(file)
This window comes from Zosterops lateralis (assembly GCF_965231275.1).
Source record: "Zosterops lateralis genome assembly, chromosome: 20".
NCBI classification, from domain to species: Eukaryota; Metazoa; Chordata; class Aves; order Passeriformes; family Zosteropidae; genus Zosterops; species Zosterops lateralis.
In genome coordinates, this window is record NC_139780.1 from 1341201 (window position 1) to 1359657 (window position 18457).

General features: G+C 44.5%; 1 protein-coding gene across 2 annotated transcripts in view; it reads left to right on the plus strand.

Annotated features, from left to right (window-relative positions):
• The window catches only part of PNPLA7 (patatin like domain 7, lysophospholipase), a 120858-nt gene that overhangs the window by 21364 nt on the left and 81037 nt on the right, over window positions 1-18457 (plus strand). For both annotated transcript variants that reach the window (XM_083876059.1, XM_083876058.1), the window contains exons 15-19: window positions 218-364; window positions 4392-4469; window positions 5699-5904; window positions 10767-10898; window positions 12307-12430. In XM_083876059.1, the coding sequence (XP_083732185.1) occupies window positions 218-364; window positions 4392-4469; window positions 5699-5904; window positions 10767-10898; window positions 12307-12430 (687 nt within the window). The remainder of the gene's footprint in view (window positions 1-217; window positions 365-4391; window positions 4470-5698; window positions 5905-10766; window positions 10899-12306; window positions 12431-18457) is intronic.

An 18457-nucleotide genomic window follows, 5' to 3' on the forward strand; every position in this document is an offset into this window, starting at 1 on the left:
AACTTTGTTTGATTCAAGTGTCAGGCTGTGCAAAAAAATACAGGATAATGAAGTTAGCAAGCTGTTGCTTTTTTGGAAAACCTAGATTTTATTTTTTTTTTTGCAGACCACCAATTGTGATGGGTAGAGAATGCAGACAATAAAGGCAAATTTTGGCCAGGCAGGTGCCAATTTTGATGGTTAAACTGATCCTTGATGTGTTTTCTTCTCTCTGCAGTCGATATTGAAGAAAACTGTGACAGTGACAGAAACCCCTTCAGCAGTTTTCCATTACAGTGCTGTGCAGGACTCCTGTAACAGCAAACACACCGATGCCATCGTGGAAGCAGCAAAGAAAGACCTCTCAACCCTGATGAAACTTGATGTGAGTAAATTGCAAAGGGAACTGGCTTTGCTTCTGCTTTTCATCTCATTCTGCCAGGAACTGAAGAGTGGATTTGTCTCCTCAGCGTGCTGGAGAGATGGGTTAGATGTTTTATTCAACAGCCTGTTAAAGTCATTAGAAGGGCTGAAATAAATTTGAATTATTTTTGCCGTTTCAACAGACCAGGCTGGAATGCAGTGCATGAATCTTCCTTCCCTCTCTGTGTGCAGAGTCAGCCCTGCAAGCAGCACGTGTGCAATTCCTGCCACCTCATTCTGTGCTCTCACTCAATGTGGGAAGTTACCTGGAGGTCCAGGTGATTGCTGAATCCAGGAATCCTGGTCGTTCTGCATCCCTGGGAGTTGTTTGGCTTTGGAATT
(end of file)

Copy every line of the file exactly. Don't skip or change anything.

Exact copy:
This window comes from Zosterops lateralis (assembly GCF_965231275.1).
Source record: "Zosterops lateralis genome assembly, chromosome: 20".
NCBI classification, from domain to species: Eukaryota; Metazoa; Chordata; class Aves; order Passeriformes; family Zosteropidae; genus Zosterops; species Zosterops lateralis.
In genome coordinates, this window is record NC_139780.1 from 1341201 (window position 1) to 1359657 (window position 18457).

General features: G+C 44.5%; 1 protein-coding gene across 2 annotated transcripts in view; it reads left to right on the plus strand.

Annotated features, from left to right (window-relative positions):
• The window catches only part of PNPLA7 (patatin like domain 7, lysophospholipase), a 120858-nt gene that overhangs the window by 21364 nt on the left and 81037 nt on the right, over window positions 1-18457 (plus strand). For both annotated transcript variants that reach the window (XM_083876059.1, XM_083876058.1), the window contains exons 15-19: window positions 218-364; window positions 4392-4469; window positions 5699-5904; window positions 10767-10898; window positions 12307-12430. In XM_083876059.1, the coding sequence (XP_083732185.1) occupies window positions 218-364; window positions 4392-4469; window positions 5699-5904; window positions 10767-10898; window positions 12307-12430 (687 nt within the window). The remainder of the gene's footprint in view (window positions 1-217; window positions 365-4391; window positions 4470-5698; window positions 5905-10766; window positions 10899-12306; window positions 12431-18457) is intronic.

An 18457-nucleotide genomic window follows, 5' to 3' on the forward strand; every position in this document is an offset into this window, starting at 1 on the left:
AACTTTGTTTGATTCAAGTGTCAGGCTGTGCAAAAAAATACAGGATAATGAAGTTAGCAAGCTGTTGCTTTTTTGGAAAACCTAGATTTTATTTTTTTTTTTGCAGACCACCAATTGTGATGGGTAGAGAATGCAGACAATAAAGGCAAATTTTGGCCAGGCAGGTGCCAATTTTGATGGTTAAACTGATCCTTGATGTGTTTTCTTCTCTCTGCAGTCGATATTGAAGAAAACTGTGACAGTGACAGAAACCCCTTCAGCAGTTTTCCATTACAGTGCTGTGCAGGACTCCTGTAACAGCAAACACACCGATGCCATCGTGGAAGCAGCAAAGAAAGACCTCTCAACCCTGATGAAACTTGATGTGAGTAAATTGCAAAGGGAACTGGCTTTGCTTCTGCTTTTCATCTCATTCTGCCAGGAACTGAAGAGTGGATTTGTCTCCTCAGCGTGCTGGAGAGATGGGTTAGATGTTTTATTCAACAGCCTGTTAAAGTCATTAGAAGGGCTGAAATAAATTTGAATTATTTTTGCCGTTTCAACAGACCAGGCTGGAATGCAGTGCATGAATCTTCCTTCCCTCTCTGTGTGCAGAGTCAGCCCTGCAAGCAGCACGTGTGCAATTCCTGCCACCTCATTCTGTGCTCTCACTCAATGTGGGAAGTTACCTGGAGGTCCAGGTGATTGCTGAATCCAGGAATCCTGGTCGTTCTGCATCCCTGGGAGTTGTTTGGCTTTGGAATT